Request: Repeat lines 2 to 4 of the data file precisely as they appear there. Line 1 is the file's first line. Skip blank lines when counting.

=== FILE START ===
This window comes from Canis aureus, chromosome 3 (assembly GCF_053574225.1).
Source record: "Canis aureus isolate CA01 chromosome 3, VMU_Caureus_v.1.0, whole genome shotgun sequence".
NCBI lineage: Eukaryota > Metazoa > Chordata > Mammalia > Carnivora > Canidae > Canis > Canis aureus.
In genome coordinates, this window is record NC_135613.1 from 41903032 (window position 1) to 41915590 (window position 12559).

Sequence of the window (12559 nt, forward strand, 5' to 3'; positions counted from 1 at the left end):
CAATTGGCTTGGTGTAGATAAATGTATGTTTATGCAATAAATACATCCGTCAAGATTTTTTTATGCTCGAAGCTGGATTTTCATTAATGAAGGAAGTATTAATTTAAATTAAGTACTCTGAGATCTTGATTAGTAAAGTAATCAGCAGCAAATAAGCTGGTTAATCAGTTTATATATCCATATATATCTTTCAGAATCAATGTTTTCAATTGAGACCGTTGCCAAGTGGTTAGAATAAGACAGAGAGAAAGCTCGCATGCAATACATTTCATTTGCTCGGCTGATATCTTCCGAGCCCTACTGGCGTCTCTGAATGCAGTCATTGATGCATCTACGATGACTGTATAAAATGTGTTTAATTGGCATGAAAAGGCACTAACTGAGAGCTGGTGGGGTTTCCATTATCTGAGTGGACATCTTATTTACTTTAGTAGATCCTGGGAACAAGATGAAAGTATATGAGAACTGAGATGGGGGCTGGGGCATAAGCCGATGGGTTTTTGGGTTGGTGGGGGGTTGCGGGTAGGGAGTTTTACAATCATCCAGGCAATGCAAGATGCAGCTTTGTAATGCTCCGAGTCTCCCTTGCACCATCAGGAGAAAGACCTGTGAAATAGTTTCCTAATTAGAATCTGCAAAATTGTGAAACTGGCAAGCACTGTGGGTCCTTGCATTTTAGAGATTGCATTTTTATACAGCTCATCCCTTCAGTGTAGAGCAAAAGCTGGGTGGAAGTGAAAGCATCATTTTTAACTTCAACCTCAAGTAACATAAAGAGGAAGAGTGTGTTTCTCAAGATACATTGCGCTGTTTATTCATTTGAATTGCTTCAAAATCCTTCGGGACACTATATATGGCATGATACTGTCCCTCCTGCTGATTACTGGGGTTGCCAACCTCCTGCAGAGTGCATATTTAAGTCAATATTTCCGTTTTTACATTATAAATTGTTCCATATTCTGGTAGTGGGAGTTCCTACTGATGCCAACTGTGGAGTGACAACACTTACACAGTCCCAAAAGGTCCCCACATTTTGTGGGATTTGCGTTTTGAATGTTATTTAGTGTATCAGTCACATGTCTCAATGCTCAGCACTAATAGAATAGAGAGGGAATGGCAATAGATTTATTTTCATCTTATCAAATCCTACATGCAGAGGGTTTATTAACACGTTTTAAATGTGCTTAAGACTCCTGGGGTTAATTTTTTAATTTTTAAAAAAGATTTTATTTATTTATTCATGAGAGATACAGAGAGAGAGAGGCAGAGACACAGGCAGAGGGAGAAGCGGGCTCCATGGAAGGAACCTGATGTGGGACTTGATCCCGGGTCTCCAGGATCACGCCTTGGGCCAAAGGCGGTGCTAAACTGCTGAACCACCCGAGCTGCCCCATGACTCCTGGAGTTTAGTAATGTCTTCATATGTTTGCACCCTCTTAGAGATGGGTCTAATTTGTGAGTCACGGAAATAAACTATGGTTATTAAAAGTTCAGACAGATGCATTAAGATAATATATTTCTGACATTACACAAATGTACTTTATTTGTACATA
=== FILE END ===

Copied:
Source record: "Canis aureus isolate CA01 chromosome 3, VMU_Caureus_v.1.0, whole genome shotgun sequence".
NCBI lineage: Eukaryota > Metazoa > Chordata > Mammalia > Carnivora > Canidae > Canis > Canis aureus.
In genome coordinates, this window is record NC_135613.1 from 41903032 (window position 1) to 41915590 (window position 12559).